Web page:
The second part: In the second part of the Sprint Planning event the team meets to discuss how the PBIs should be decomposed into developable tasks. Stories are broken down into simpler, and easy to develop functional entities which can be developed independently of each other. Once this is done, the team decides which of the developers should take up which tasks. In scrum, team members have to pick their own tasks, or select them through mutual agreement. Developers generally choose tasks depending upon their levels of expertise and skill sets. Experienced developers may take up more complex tasks, while less experienced ones might select simpler features or functionality.
The Product Owner may, or may not attend this part of the event, but of course he or she has to be at this meeting and remain available if needed. If the team faces any problems, or has confusion regarding any activity undertaken in the upcoming sprint, it can request the PO to provide the answers.
There are two outputs that result from a sprint planning meeting:
- A sprint goal
- A sprint backlog
A Sprint Goal serves to promote self-organisation and creativity. It establishes the ‘why’ so the Development Team can work out the ‘how’. A sprint goal describes the purpose of a sprint. It provides a shared objective and states why it’s worthwhile undertaking the sprint. Sample sprint goals are “Learn about the right user interaction for the registration feature” and “Make the reporting feature available to the users”.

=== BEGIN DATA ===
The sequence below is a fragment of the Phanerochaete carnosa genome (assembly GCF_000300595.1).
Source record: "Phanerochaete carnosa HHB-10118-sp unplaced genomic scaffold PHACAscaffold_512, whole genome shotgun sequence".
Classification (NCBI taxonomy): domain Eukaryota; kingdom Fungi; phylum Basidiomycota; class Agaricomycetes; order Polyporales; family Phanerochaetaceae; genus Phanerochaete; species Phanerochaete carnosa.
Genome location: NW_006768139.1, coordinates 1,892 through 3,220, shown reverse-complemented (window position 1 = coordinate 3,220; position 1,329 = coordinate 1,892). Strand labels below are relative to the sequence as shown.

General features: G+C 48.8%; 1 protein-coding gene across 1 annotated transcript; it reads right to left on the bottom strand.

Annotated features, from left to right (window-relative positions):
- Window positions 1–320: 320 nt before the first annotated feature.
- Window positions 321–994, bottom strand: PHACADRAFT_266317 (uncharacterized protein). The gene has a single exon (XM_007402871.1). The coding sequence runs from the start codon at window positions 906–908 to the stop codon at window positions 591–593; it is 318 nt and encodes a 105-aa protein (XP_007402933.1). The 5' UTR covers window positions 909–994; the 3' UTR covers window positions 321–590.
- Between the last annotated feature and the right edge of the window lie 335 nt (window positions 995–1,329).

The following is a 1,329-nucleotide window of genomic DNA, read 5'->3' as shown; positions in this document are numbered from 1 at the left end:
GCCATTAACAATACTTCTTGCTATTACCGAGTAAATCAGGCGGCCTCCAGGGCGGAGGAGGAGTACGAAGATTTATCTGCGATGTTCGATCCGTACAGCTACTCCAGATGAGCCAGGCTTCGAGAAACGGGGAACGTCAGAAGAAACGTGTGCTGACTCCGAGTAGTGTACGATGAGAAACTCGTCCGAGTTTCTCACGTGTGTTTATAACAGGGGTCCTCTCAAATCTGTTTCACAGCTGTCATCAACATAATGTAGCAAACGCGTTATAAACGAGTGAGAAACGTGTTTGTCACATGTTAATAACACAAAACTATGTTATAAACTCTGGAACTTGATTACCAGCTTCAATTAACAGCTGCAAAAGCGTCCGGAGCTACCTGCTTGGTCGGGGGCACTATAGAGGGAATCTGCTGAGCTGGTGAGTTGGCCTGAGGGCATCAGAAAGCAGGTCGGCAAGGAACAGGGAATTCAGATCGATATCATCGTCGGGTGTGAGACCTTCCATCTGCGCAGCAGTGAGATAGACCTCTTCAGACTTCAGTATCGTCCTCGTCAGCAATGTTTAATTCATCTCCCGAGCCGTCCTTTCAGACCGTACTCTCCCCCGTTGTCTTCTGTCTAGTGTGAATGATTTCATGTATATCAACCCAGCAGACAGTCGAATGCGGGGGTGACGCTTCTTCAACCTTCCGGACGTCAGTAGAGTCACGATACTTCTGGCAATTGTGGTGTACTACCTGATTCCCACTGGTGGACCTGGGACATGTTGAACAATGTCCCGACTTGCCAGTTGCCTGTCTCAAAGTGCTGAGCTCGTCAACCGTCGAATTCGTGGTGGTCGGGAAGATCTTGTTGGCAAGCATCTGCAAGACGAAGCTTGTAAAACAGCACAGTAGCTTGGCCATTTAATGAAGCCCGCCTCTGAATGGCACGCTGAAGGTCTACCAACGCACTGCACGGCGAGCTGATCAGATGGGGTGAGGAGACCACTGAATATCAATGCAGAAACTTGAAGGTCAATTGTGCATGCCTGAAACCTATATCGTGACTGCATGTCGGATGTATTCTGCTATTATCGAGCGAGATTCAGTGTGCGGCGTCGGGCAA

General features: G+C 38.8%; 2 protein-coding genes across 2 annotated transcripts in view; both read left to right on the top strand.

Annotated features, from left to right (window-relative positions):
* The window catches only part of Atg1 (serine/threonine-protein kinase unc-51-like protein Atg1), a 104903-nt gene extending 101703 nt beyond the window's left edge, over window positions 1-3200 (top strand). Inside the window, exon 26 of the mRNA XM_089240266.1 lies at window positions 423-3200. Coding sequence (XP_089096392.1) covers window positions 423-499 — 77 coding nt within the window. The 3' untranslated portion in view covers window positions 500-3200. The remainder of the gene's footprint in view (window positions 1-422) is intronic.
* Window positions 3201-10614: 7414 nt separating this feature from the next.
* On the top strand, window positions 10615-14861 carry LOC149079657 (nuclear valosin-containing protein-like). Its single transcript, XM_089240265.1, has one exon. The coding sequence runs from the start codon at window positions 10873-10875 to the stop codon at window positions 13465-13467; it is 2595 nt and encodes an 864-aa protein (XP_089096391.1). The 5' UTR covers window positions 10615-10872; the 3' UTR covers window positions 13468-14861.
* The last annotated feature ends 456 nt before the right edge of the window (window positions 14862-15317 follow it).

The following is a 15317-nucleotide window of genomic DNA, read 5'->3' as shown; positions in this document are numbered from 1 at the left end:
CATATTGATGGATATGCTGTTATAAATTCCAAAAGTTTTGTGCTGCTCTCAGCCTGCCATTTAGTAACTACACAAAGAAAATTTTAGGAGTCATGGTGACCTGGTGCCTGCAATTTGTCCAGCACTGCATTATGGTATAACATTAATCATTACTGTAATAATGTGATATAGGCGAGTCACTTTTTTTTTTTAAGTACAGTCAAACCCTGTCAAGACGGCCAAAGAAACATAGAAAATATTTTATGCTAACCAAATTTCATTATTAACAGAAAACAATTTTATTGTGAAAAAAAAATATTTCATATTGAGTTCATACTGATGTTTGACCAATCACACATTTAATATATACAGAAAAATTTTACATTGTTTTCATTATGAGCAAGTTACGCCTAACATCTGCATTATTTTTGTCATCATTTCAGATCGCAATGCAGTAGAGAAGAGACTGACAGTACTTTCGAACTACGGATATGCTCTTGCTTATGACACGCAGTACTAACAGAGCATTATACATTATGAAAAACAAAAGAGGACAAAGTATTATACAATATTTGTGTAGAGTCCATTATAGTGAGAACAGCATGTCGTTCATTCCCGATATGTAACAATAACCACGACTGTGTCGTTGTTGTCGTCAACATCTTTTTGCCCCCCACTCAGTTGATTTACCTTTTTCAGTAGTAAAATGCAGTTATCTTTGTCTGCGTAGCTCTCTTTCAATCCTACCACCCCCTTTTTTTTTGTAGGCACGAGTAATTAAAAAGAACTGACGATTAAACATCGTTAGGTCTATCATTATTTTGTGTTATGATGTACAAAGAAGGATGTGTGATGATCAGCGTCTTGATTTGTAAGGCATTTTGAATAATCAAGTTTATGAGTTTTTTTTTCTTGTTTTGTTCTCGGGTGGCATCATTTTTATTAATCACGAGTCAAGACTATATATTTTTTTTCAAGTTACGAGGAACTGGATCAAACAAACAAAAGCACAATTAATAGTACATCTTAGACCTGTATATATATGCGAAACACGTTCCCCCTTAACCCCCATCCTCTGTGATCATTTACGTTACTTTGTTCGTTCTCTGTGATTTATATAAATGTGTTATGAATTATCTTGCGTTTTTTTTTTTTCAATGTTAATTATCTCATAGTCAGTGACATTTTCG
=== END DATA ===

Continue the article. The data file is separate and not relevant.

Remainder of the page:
The sprint goal is a high-level summary of the goal the product owner would like to accomplish during a sprint, frequently elaborated through a specific set of product backlog items. A sprint goal is a short, one- or two-sentence, description of what the team plans to achieve during the sprint. It is written collaboratively by the team and the product owner.
A sprint backlog is the set of items that a cross-functional product team selects from its product backlog to work on during the upcoming sprint.
The Sprint Backlog is an ordered list of Product Backlog Items, preferably User Stories, that the Team believes it can complete during the coming Sprint. These items are pulled from the top of the Product Backlog during the Sprint Planning Meeting.
The Sprint Backlog makes visible all the work that the Development Team identifies as necessary to meet the Sprint Goal. To ensure continuous improvement, it includes at least one high priority process improvement identified in the previous Retrospective meeting.
The Sprint Backlog is a plan with enough detail that changes in progress can be understood in the Daily Scrum. The Development Team modifies the Sprint Backlog throughout the Sprint. Only the Development Team can change its Sprint Backlog during a Sprint. The Sprint Backlog is a highly visible, real-time picture of the work that the Development Team plans to accomplish during the Sprint, and it belongs solely to the Development Team.